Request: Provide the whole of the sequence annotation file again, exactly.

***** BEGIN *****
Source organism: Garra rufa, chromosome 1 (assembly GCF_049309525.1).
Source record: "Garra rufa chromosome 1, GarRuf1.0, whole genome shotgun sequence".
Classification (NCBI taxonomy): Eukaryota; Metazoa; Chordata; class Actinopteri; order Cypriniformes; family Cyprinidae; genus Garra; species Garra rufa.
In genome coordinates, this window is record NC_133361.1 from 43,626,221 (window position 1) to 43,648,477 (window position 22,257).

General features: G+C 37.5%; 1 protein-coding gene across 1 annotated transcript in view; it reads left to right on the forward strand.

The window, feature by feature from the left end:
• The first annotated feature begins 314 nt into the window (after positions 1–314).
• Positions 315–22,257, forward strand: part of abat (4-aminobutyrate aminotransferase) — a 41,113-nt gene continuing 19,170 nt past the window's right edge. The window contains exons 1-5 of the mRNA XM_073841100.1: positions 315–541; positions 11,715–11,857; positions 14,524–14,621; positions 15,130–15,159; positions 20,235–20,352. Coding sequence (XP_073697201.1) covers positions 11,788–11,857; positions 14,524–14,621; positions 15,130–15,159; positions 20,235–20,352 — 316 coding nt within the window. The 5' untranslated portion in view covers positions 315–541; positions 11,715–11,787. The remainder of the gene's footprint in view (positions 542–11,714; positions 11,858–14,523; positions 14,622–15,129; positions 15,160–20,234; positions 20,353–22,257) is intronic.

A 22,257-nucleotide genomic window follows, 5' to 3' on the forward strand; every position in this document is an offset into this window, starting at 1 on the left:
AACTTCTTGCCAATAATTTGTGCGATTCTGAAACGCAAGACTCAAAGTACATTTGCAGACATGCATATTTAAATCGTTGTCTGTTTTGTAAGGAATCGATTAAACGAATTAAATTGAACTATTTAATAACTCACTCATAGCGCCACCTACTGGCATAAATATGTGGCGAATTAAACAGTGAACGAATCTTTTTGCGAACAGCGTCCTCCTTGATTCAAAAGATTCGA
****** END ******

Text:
Source organism: Garra rufa, chromosome 1 (assembly GCF_049309525.1).
Source record: "Garra rufa chromosome 1, GarRuf1.0, whole genome shotgun sequence".
Classification (NCBI taxonomy): Eukaryota; Metazoa; Chordata; class Actinopteri; order Cypriniformes; family Cyprinidae; genus Garra; species Garra rufa.
In genome coordinates, this window is record NC_133361.1 from 43,626,221 (window position 1) to 43,648,477 (window position 22,257).

General features: G+C 37.5%; 1 protein-coding gene across 1 annotated transcript in view; it reads left to right on the forward strand.

The window, feature by feature from the left end:
• The first annotated feature begins 314 nt into the window (after positions 1–314).
• Positions 315–22,257, forward strand: part of abat (4-aminobutyrate aminotransferase) — a 41,113-nt gene continuing 19,170 nt past the window's right edge. The window contains exons 1-5 of the mRNA XM_073841100.1: positions 315–541; positions 11,715–11,857; positions 14,524–14,621; positions 15,130–15,159; positions 20,235–20,352. Coding sequence (XP_073697201.1) covers positions 11,788–11,857; positions 14,524–14,621; positions 15,130–15,159; positions 20,235–20,352 — 316 coding nt within the window. The 5' untranslated portion in view covers positions 315–541; positions 11,715–11,787. The remainder of the gene's footprint in view (positions 542–11,714; positions 11,858–14,523; positions 14,622–15,129; positions 15,160–20,234; positions 20,353–22,257) is intronic.

A 22,257-nucleotide genomic window follows, 5' to 3' on the forward strand; every position in this document is an offset into this window, starting at 1 on the left:
AACTTCTTGCCAATAATTTGTGCGATTCTGAAACGCAAGACTCAAAGTACATTTGCAGACATGCATATTTAAATCGTTGTCTGTTTTGTAAGGAATCGATTAAACGAATTAAATTGAACTATTTAATAACTCACTCATAGCGCCACCTACTGGCATAAATATGTGGCGAATTAAACAGTGAACGAATCTTTTTGCGAACAGCGTCCTCCTTGATTCAAAAGATTCGA